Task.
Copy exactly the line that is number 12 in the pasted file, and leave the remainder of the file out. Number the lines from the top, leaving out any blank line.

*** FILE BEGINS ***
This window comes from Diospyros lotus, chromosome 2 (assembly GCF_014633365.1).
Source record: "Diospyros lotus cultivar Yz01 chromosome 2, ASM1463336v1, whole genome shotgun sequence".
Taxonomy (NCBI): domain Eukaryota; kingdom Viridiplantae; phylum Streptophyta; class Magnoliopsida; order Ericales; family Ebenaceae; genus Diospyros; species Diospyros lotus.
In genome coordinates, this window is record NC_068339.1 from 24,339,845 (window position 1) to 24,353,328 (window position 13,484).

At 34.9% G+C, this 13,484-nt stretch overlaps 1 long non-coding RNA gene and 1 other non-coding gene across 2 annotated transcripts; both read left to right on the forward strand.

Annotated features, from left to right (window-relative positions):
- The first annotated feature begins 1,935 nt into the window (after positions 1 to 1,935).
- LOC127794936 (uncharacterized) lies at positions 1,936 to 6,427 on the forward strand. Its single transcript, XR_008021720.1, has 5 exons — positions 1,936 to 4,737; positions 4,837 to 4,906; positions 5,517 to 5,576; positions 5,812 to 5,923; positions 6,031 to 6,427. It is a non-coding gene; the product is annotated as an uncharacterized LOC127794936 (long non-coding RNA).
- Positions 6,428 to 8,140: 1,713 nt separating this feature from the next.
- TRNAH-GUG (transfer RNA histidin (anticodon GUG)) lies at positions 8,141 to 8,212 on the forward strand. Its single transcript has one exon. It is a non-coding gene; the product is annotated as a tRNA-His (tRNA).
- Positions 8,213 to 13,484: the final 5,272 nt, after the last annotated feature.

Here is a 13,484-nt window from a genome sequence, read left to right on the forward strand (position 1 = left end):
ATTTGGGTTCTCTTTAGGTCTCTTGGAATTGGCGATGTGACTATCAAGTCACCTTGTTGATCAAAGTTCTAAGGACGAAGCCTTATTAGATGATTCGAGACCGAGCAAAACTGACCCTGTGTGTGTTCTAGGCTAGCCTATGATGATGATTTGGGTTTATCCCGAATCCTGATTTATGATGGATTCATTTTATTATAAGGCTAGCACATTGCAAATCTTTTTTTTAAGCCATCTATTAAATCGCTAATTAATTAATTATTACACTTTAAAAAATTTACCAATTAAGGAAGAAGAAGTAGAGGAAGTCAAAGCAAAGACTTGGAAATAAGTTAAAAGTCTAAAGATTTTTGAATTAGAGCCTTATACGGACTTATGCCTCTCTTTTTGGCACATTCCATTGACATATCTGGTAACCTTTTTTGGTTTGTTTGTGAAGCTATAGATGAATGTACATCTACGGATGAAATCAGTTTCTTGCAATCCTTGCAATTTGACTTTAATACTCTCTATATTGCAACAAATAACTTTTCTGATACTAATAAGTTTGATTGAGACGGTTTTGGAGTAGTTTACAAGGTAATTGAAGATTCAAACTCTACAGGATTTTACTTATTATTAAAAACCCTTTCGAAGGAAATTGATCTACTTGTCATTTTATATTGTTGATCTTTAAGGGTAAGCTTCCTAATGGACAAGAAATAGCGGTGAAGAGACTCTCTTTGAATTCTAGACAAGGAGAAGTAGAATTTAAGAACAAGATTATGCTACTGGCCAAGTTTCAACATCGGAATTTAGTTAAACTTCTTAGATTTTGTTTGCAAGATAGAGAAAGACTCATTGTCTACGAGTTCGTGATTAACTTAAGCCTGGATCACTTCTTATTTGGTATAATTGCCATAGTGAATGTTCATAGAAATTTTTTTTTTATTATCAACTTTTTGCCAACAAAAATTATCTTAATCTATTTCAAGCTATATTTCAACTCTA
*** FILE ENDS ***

Here is a 13,484-nt window from a genome sequence, read left to right on the forward strand (position 1 = left end):